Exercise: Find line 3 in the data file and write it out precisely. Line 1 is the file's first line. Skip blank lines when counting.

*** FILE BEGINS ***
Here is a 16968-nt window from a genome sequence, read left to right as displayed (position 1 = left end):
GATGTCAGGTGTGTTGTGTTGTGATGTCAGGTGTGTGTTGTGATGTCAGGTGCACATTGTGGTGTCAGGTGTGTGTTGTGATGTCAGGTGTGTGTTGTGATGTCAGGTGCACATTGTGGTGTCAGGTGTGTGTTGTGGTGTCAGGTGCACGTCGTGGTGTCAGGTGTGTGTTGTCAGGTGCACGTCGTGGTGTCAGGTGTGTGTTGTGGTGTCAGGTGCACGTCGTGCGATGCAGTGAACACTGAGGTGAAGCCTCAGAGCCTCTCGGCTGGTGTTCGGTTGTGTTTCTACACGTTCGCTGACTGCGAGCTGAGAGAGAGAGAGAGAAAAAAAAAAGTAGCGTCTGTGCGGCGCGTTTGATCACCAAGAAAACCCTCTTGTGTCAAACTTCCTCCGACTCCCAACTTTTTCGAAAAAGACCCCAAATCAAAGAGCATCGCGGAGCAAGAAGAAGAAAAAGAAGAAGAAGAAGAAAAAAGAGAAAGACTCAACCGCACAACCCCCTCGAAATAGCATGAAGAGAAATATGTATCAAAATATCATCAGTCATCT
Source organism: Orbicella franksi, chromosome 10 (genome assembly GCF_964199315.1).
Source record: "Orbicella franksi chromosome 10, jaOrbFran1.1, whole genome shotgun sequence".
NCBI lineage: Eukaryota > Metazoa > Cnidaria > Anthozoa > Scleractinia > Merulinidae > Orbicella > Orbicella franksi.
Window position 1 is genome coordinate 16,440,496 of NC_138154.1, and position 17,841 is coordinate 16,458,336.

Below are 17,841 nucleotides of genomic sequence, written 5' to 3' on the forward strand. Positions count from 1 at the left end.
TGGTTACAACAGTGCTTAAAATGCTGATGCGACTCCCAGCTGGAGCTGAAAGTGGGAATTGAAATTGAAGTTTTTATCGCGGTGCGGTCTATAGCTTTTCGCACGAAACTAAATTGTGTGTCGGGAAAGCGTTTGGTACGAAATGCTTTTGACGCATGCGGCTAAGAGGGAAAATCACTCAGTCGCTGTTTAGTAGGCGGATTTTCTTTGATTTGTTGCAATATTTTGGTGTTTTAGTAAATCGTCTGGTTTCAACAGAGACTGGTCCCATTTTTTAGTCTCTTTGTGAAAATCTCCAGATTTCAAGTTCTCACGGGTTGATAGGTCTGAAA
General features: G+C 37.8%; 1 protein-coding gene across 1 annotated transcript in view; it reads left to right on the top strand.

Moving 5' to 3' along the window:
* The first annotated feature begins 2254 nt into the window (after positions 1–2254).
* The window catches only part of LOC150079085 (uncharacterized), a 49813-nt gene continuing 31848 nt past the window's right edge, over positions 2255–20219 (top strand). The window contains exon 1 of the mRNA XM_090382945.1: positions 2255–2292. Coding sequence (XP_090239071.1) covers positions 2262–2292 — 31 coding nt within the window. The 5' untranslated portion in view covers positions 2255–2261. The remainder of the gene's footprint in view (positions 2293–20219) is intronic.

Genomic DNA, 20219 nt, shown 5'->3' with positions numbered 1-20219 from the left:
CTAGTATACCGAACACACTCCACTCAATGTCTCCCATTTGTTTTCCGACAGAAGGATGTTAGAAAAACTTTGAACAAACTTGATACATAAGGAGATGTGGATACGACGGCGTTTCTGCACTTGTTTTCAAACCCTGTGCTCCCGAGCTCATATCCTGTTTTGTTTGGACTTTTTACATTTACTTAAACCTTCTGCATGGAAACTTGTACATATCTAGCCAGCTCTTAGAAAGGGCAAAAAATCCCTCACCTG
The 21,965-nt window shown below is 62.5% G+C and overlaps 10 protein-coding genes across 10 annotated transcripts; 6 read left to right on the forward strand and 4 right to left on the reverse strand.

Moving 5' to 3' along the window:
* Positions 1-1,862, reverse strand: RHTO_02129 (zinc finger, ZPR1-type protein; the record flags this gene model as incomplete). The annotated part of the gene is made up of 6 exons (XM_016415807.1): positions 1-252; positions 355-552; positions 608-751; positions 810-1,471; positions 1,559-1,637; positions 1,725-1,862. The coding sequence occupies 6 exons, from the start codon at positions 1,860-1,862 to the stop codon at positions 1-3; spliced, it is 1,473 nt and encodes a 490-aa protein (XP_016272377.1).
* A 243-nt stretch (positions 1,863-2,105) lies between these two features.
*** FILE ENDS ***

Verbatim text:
Source organism: Orbicella franksi, chromosome 10 (genome assembly GCF_964199315.1).